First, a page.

The AFP is a protein produced by the liver of the fetus. It is present in the amniotic fluid and crosses over to the placenta and to the mother's blood. Abnormal levels can mean quite different things. It could mean there is a defect in the fetus's abdominal wall, a risk of Down Syndrome or other chromosomal abnormalities, or the possibility of an open neural tube defect.

However, it can also mean there are two fetuses (twins) or simply that the due date has been miscalculated.

5 Amniocentesis

If blood work from the first and second trimester screenings place the fetus at a very high risk of having a birth defect, a pregnant woman can opt to have an amniocentesis performed, typically between week 15 and 20. When an amniocentesis is done, the results are extremely accurate at predicting whether a specific birth defect actually exists with the fetus, but it is usually unknown as to the severity of that defect.

An amniocentesis involves taking a small sample of amniotic fluid. Doing so requires the physician to insert a long needle into the abdomen to collect the valuable genetic information that is stored in the amniotic fluid. The fluid is then sent to the lab, which will test the genes for chromosomal abnormalities such as Down Syndrome, as well as neural tube defects.

Many pregnant women are afraid to have an amniocentesis because of the risks it can bring, including miscarriages, preterm labor, infection, and fetal complications. Although there is always a risk, they are extremely rare.

4 Chorionic Villus Sampling (CVS)

With a CVS, a sampling of tissue from the placenta is taken. There are two ways doctors can go about obtaining the tissue. One is very similar to the amniocentesis, in that a needle is inserted into the abdomen to draw the tissue from the placenta.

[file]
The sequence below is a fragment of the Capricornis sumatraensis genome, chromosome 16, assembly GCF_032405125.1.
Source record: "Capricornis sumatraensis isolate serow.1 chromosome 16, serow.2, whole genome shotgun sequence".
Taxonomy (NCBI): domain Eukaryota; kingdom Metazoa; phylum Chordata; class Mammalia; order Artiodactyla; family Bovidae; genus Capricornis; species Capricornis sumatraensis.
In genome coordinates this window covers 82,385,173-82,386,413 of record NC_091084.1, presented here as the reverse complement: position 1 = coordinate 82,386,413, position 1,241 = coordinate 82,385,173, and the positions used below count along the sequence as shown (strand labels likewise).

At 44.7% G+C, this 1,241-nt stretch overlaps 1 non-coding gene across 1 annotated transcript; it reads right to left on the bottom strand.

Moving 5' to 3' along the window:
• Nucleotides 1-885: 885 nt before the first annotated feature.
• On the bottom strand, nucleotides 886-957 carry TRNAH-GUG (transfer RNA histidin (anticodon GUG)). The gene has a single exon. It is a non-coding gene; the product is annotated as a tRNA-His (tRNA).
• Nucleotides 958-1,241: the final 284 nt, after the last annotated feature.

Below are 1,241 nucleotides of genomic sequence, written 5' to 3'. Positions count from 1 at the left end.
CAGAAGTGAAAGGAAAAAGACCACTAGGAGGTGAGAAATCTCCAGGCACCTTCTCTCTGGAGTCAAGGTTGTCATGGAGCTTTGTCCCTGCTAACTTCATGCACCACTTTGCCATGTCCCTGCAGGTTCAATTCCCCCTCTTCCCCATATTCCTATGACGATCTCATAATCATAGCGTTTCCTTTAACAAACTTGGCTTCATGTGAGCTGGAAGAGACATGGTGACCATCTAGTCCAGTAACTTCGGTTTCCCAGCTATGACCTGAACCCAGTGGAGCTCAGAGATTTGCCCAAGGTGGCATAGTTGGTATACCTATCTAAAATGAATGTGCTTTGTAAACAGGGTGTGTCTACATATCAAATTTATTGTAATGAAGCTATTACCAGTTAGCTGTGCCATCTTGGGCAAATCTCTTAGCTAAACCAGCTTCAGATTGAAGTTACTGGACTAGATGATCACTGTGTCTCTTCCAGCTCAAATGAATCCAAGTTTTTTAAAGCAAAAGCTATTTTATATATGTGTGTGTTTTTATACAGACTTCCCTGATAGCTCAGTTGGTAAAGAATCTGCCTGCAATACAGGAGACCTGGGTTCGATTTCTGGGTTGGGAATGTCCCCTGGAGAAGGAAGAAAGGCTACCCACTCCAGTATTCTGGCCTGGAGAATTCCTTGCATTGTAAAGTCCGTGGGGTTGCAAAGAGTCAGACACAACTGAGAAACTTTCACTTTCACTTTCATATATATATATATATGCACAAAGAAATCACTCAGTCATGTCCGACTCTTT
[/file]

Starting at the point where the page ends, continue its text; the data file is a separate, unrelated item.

However, the most common method of doing an CVS is by guiding a catheter through the cervix and up to the placenta, where the tissue sample is suctioned from the placenta. Doctors use an ultrasound to properly perform this task.

CVS is similar in regards to testing for chromosomal abnormalities as an amniocentesis, but it cannot screen for neural tube defects (as the amniocentesis can). It is also an earlier option for pregnant women who have elevated risks for birth defects, as it can be performed as early as 10 weeks into pregnancy. In most cases, CVS can also collect larger samples and provide faster results than with an amniocentesis.

Although the risks are rare, miscarriage and infection are concerns for many pregnant women who are recommended to undergo this procedure. Following the CVS, a woman may experience spotting or cramping.

3 Cell Free Fetal DNA Testing

A relatively new test, Cell Free Fetal DNA Testing is a less invasive manner of determining whether a fetus may have a chromosomal abnormality. The way it is performed is simply by taking a blood sample from the pregnant woman after 10 weeks, and testing it to see if there is any fetal DNA that has leaked into her bloodstream.

However, as it is only a blood test, it really can only show if there is an increased risk of the baby having an abnormality such as Down Syndrome. An amniocentesis or CVS, although more invasive, are far more accurate at determining birth defects.

2 Genetic Screening and Counseling

Early in your pregnancy, perhaps even at your initial appointment, the doctor's staff will ask you a series of questions. These questions will involve your personal history and the family history on both the maternal and paternal side.

If you have had a baby with birth defects in the past, whether or not that baby went to full term, you may be at an increased risk of birth defects with your current pregnancy. If there is a family history of birth defects or chromosomal abnormalities, that potentially could raise the risk levels, as well.

Your physician may suggest additional screenings and/or recommend more invasive procedures like the amniocentesis. However, even with a family history of birth defects, you may or may not be more at risk, but doctors do need to know your complete history so they can handle your current pregnancy with care.

1 Regular Ultrasounds

Ultrasounds are a regular part of visiting the doctor while pregnant. While most of us enjoy seeing the little baby on the screen, ultrasounds play a huge role in screening for birth defects. The ultrasound technician is always on the lookout for anything out of the norm, even as she may be pointing out those adorable teeny, tiny feet.

Around week 20 your doctor will perform an ultrasound that is often referred to as the anatomy scan. While this can be an exciting day for you, as the gender is typically revealed at this session (so if you don't want to know speak up!), they will also be analyzing every piece of that sweet baby of yours, looking for anything that may raise a red flag and require additional testing.

Sources: Healthline, What to Expect, Women's Health